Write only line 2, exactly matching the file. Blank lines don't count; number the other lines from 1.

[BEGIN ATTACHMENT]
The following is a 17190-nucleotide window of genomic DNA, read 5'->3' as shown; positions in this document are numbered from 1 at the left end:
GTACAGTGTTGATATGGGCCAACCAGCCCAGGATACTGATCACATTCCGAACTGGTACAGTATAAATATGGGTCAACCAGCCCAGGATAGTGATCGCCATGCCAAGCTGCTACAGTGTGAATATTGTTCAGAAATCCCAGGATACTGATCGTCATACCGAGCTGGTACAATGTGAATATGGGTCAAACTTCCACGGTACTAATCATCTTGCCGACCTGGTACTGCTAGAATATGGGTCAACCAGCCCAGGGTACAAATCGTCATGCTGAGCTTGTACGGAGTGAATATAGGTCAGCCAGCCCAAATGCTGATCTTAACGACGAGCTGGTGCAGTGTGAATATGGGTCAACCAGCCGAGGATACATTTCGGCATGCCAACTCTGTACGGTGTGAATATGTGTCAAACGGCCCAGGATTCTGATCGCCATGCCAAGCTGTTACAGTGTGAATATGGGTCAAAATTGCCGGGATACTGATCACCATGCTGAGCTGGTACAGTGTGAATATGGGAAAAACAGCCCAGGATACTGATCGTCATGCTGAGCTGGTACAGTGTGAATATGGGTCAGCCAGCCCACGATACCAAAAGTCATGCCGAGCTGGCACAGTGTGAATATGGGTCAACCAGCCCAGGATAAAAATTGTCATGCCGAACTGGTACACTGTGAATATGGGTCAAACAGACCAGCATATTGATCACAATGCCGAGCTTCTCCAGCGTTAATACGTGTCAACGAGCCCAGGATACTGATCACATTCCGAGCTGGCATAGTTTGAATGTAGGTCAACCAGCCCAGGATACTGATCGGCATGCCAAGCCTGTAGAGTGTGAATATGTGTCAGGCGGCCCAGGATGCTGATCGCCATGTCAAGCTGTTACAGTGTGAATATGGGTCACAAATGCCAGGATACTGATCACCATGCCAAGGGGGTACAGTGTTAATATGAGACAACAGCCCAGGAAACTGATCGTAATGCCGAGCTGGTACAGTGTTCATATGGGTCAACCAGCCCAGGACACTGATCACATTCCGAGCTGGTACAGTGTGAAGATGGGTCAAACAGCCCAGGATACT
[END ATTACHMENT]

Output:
GTACAGTGTTGATATGGGCCAACCAGCCCAGGATACTGATCACATTCCGAACTGGTACAGTATAAATATGGGTCAACCAGCCCAGGATAGTGATCGCCATGCCAAGCTGCTACAGTGTGAATATTGTTCAGAAATCCCAGGATACTGATCGTCATACCGAGCTGGTACAATGTGAATATGGGTCAAACTTCCACGGTACTAATCATCTTGCCGACCTGGTACTGCTAGAATATGGGTCAACCAGCCCAGGGTACAAATCGTCATGCTGAGCTTGTACGGAGTGAATATAGGTCAGCCAGCCCAAATGCTGATCTTAACGACGAGCTGGTGCAGTGTGAATATGGGTCAACCAGCCGAGGATACATTTCGGCATGCCAACTCTGTACGGTGTGAATATGTGTCAAACGGCCCAGGATTCTGATCGCCATGCCAAGCTGTTACAGTGTGAATATGGGTCAAAATTGCCGGGATACTGATCACCATGCTGAGCTGGTACAGTGTGAATATGGGAAAAACAGCCCAGGATACTGATCGTCATGCTGAGCTGGTACAGTGTGAATATGGGTCAGCCAGCCCACGATACCAAAAGTCATGCCGAGCTGGCACAGTGTGAATATGGGTCAACCAGCCCAGGATAAAAATTGTCATGCCGAACTGGTACACTGTGAATATGGGTCAAACAGACCAGCATATTGATCACAATGCCGAGCTTCTCCAGCGTTAATACGTGTCAACGAGCCCAGGATACTGATCACATTCCGAGCTGGCATAGTTTGAATGTAGGTCAACCAGCCCAGGATACTGATCGGCATGCCAAGCCTGTAGAGTGTGAATATGTGTCAGGCGGCCCAGGATGCTGATCGCCATGTCAAGCTGTTACAGTGTGAATATGGGTCACAAATGCCAGGATACTGATCACCATGCCAAGGGGGTACAGTGTTAATATGAGACAACAGCCCAGGAAACTGATCGTAATGCCGAGCTGGTACAGTGTTCATATGGGTCAACCAGCCCAGGACACTGATCACATTCCGAGCTGGTACAGTGTGAAGATGGGTCAAACAGCCCAGGATACT